1. Notes from The Great Stupid. Here is a passage from a New York Times book review of “The Tragedy of Heterosexuality”:
“In examining the pressure to partner with the opposite gender we find the extortions of capitalism, the misogyny of violence against women, the racist and xenophobic erasure of nonwhite families, and the homophobic hatreds that pervade so much of everyday life.”
Well, that and the biological imperative to continue the species. This brilliance is the work of Haley Mlotek, a senior editor for SSENSE. Imagine: this is the quality of thought among our intellectual class.
No wonder the political class is so idiotic.
2. So this is a Pulitzer Prize winning journalist, is it? Nikole Hannah-Jones, faced with a careful and accurate fisking of her fraudulent “1619 project” by Times columnist Bret Stephens (covered by Ethics Alarms here) did not try to rebut him, or make a civil, reasoned argument. She did what her entire generation of prominent African Americans have been conditioned to do, because it works so well. She accused Stephens and the Times of racism, with a dash of sexism for flavor. Hannah-Jones tweeted,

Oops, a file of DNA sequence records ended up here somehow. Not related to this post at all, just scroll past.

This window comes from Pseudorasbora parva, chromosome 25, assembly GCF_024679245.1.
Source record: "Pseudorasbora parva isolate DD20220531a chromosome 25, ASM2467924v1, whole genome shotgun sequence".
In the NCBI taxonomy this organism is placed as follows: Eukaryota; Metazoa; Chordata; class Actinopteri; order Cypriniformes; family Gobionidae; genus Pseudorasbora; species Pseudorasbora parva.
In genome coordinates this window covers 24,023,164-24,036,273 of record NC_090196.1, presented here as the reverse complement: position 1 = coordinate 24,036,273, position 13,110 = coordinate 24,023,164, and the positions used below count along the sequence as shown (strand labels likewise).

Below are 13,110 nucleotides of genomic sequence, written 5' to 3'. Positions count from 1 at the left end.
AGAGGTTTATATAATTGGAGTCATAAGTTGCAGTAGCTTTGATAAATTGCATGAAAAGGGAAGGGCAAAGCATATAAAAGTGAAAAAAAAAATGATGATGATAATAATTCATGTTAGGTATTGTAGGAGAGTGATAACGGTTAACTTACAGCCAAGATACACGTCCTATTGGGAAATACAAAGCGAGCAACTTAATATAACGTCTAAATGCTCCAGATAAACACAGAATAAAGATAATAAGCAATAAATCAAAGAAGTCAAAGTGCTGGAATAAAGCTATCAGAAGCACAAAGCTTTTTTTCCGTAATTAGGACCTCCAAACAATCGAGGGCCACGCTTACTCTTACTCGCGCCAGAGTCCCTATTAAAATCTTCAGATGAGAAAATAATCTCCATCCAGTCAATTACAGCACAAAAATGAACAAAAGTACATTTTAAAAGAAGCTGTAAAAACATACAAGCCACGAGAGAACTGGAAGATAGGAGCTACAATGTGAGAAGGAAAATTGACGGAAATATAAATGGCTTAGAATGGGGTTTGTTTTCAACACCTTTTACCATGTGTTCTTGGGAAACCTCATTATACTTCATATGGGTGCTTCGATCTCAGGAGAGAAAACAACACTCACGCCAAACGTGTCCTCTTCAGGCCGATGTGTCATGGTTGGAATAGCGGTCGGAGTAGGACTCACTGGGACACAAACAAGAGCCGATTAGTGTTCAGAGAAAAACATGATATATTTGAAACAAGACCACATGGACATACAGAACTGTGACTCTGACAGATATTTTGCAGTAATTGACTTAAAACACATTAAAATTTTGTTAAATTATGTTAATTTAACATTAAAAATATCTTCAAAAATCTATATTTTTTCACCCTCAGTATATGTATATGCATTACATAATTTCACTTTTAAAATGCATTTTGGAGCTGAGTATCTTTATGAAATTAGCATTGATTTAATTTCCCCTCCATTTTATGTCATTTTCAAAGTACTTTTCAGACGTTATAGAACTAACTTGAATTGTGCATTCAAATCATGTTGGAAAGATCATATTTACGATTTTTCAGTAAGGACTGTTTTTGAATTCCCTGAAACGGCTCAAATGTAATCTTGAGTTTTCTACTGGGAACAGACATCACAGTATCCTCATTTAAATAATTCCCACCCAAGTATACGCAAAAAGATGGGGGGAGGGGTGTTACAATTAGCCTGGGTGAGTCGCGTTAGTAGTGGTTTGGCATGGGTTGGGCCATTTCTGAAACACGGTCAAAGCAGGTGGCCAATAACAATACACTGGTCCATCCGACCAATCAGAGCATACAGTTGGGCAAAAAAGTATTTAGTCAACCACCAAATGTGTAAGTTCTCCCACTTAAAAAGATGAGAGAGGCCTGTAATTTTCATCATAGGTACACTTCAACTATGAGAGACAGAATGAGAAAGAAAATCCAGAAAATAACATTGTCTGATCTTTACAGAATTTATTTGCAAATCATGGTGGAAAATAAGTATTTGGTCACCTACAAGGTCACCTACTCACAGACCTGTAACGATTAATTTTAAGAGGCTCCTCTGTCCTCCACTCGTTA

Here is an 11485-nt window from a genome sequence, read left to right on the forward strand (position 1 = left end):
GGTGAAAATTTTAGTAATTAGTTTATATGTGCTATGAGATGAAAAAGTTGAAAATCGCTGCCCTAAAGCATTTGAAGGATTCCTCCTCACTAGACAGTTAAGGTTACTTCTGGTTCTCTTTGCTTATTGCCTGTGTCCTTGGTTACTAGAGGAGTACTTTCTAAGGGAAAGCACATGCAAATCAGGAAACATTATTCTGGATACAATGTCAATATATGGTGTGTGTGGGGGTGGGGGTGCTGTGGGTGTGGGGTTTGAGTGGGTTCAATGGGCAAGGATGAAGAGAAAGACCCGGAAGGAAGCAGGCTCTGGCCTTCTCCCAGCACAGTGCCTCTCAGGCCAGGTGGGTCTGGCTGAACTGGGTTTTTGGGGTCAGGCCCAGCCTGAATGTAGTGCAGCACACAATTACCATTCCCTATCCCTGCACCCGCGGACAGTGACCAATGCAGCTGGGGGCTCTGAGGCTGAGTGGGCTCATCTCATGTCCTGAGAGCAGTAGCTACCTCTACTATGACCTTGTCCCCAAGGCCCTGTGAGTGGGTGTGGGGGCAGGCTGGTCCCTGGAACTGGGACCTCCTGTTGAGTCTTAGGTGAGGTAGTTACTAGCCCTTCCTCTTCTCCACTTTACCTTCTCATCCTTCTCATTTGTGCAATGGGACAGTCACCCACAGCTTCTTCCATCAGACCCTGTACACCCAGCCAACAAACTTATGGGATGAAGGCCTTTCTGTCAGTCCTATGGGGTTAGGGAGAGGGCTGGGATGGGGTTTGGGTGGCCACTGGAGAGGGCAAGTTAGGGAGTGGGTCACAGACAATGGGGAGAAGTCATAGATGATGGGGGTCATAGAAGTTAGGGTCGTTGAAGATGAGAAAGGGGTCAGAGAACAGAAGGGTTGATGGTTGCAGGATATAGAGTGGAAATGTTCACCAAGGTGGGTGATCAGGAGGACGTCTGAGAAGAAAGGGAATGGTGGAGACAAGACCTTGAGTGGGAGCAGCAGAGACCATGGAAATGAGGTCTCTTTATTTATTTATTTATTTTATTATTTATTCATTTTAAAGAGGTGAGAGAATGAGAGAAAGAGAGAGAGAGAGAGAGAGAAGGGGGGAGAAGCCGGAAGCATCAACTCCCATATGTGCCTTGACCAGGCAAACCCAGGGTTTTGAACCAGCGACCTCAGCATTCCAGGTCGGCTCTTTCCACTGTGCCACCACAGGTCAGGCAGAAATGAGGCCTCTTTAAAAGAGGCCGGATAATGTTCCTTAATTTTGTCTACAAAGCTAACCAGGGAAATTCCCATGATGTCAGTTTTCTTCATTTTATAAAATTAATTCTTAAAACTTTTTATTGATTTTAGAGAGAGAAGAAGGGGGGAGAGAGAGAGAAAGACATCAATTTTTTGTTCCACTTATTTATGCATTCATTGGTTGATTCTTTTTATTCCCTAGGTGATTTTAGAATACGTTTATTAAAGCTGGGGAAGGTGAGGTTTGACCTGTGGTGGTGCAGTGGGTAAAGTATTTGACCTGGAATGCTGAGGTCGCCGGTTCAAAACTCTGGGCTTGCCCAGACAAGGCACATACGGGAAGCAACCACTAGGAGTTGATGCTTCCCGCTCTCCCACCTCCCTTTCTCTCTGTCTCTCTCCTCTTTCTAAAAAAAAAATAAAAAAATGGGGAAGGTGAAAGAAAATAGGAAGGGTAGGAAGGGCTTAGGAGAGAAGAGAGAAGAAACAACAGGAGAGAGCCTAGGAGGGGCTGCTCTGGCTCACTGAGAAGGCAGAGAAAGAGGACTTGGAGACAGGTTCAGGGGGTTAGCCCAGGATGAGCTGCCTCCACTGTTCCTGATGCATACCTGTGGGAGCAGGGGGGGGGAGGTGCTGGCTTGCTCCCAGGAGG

“In 1894, the NYT called Ida B. Wells a ‘slanderous and nasty-minded mulattress’ for daring to tell the truth about lynching. 100 years later she earned the Pulitzer Prize. These efforts to discredit my work simply put me in a long tradition of [black women] who failed to know their places.”
(It is satisfying to watch the Washington Post pounce on the Times over this fiasco. The rivalry between the papers is one of the few factors that ever pushed one of them into practicing actual journalism these days.)
As for Nikole Hannah-Jones, she is a child. Her tantrum was irresponsible and an embarrassment to the Times, and she should, by rights, be fired. She won’t be, because of black privilege, now enhanced in the wake of the George Floyd Ethics Train Wreck. The embarrassment for the Times, however, will linger. This woman was given leave by the paper to create and promote a false historical narrative that was not designed to enlighten but to further a political agenda. In truth, the Times deserves the embarrassment even more than Hannah-Jones deserves to be fired.